ICC Kenya case ruling and its consequences

That the ICC’s website crashed an hour before the ruling was given underscores the importance of today’s ICC ruling.

In the end it emerged that charges against Deputy Prime Minister Uhuru Kenyatta, Head of Civil Service Francis Muthaura, MP William Ruto and radio Presenter Joshua Sang were confirmed. Former police commissioner Husein Ali and MP Henry Kosgey will walk, at least for now.

The political implications of the decision will be huge.

Firstly, President Kibaki must decide whether or not to retain two of his most trusted lieutenants in the government (Messrs Kenyatta and Muthaura) even as they face charges with regard to the death of 1300 Kenyans and the displacement of hundreds of thousands. Should the president decide to stand with them I suspect that soon the courts will have to decide whether these two are fit to hold public office.

Remember that Kenya has a resurgent judiciary eager to stamp its authority as an independent institution. There will be intense political pressure from Civil Society groups to see the two step aside.

Equally interesting will be whether the Independent Electoral and Boundaries Commission will allow Ruto and Kenyatta to run for president in light of these developments. Again, the case might go all the way to the Supreme Court. The Kenyan constitution has a clause banning those accused of certain crimes from holding public office. The vagueness of the wording in the constitution will give the courts discretion in reaching a verdict. I suspect some activism here was well.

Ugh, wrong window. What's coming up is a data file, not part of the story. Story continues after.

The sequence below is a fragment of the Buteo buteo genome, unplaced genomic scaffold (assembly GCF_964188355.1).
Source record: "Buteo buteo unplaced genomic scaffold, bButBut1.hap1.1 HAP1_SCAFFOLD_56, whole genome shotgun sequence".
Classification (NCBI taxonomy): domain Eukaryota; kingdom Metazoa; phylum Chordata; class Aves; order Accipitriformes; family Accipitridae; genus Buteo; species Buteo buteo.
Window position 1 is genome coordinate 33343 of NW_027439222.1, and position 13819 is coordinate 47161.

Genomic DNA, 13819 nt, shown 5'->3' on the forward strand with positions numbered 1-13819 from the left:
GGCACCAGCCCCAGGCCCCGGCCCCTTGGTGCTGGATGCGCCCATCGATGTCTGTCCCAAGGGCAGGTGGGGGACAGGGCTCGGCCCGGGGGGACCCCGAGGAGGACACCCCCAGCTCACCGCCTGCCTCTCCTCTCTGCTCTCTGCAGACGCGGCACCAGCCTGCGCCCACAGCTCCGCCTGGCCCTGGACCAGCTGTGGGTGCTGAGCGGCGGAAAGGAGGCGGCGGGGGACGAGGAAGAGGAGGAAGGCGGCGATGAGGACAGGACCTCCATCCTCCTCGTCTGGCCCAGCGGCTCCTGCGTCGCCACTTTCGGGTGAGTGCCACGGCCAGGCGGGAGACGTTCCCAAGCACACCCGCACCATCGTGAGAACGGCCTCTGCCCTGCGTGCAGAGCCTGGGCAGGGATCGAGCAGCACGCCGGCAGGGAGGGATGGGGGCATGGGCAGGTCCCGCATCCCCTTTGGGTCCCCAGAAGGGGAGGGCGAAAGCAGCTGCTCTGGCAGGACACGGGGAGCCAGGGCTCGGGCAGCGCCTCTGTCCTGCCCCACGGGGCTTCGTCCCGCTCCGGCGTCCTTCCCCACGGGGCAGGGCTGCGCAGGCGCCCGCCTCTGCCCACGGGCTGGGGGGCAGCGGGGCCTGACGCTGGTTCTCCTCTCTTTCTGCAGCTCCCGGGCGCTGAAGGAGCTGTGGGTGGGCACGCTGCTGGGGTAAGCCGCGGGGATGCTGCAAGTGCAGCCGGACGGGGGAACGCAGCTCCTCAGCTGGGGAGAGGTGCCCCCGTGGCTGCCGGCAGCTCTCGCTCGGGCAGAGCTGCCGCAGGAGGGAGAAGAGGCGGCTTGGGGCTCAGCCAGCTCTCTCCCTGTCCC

Secondly, Ruto and Kenyatta will find it hard to sell their candidacy to Kenyans ahead of the general elections later this year. As the process continues, it will be hard for both (whether guilty or not) to hide from the gruesome crimes that were committed in 2007-08. I therefore doubt the viability of either one running for president at the top of a ticket. If they want to be on a winning team in this year’s election they must be part of a coalition.

But coalition building will be hard. For one, cracks are already appearing in either camp. Ruto recently got kicked out of a party he tried to commandeer after defecting from ODM. Mr. Kenyatta is also facing a simmering insurgency within his Central Kenya camp. The other thing is that the Kenyan economic and political upper class has revealed a willingness to throw the two under the bus if they become too much of a baggage. It is telling that a group of Central Kenyan tycoons have started warming up to Prime Minister Raila Odinga, the man to beat in this year’s general election.

I expect a flurry of press conferences to follow shortly. But I must go to bed for now. It is 3:15 AM…

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